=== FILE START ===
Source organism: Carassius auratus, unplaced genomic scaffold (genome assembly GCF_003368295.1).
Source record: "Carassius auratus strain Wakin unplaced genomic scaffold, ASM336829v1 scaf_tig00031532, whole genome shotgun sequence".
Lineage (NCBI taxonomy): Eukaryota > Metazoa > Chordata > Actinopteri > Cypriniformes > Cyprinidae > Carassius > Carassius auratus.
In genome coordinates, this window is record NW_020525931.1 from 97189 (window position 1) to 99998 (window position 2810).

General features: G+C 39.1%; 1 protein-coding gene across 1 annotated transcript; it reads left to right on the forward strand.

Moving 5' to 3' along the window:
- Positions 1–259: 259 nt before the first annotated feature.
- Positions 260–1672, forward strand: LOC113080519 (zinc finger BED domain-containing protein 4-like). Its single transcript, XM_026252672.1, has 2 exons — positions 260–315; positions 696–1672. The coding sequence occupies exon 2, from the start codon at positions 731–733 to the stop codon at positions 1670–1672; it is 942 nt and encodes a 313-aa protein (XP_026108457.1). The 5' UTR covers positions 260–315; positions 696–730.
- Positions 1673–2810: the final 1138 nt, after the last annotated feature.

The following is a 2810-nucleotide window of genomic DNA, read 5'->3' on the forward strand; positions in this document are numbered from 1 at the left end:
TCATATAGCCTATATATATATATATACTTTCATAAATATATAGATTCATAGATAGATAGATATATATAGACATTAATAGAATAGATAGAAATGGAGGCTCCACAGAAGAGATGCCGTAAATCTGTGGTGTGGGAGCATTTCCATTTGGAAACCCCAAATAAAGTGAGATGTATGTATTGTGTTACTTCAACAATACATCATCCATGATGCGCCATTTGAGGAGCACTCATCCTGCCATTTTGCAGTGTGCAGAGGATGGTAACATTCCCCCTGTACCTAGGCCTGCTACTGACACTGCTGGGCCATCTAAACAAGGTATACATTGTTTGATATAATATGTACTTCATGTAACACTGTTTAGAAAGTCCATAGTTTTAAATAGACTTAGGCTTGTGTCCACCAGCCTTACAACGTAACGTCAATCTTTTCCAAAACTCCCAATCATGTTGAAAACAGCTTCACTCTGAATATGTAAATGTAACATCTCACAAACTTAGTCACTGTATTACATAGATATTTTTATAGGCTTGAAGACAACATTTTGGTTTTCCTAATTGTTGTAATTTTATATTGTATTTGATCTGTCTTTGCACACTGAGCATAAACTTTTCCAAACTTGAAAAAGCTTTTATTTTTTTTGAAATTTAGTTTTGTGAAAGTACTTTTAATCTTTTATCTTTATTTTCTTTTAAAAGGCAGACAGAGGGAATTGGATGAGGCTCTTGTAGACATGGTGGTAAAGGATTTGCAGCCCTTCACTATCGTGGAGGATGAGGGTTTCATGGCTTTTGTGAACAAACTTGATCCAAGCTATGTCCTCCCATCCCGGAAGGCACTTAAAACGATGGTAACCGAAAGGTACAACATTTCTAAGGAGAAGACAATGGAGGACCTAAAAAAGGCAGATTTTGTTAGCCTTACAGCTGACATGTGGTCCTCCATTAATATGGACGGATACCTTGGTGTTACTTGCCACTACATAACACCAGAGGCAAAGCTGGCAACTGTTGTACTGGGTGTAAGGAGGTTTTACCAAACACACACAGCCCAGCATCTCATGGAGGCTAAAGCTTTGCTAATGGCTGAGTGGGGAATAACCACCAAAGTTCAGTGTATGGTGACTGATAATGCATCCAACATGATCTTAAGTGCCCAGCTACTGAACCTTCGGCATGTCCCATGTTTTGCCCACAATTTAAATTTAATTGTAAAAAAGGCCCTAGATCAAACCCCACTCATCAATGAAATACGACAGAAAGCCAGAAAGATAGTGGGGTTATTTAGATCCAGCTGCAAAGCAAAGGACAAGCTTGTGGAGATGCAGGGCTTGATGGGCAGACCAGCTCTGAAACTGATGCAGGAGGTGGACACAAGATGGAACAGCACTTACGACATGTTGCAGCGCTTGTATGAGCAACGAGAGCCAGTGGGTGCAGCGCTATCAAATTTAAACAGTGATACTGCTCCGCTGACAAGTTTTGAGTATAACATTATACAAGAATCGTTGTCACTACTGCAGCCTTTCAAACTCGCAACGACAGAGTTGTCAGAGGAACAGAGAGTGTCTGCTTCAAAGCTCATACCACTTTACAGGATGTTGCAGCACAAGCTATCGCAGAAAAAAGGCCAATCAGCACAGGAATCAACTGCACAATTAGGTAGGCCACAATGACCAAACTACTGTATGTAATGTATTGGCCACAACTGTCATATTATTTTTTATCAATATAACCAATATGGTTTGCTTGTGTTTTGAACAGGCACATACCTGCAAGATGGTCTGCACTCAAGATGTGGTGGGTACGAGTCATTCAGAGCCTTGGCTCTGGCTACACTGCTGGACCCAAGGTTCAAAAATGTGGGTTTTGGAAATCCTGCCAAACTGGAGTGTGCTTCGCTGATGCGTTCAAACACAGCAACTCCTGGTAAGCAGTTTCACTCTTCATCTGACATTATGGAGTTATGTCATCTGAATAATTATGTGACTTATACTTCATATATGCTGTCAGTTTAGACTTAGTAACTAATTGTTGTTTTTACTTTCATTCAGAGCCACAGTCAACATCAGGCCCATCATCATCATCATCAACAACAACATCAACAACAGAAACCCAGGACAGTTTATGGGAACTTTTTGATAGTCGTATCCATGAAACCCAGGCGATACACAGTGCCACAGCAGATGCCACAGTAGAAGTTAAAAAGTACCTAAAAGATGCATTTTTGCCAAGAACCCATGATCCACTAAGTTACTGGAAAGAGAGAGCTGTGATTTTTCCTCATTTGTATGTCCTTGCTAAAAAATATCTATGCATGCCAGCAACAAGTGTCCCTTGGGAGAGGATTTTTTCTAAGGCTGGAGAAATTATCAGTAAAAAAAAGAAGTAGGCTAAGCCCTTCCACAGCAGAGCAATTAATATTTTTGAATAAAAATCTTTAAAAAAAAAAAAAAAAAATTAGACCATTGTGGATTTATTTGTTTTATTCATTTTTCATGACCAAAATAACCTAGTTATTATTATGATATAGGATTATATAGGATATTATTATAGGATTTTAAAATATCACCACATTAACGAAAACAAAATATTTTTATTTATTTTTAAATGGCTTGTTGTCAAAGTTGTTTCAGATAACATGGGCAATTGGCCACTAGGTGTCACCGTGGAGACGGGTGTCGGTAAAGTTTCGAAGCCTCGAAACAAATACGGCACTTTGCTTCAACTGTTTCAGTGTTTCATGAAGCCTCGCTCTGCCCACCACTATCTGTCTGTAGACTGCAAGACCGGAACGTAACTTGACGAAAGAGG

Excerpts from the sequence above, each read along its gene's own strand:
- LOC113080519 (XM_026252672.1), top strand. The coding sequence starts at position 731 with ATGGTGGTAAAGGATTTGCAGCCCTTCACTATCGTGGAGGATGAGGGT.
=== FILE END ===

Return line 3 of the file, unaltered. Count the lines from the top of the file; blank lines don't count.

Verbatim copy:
Lineage (NCBI taxonomy): Eukaryota > Metazoa > Chordata > Actinopteri > Cypriniformes > Cyprinidae > Carassius > Carassius auratus.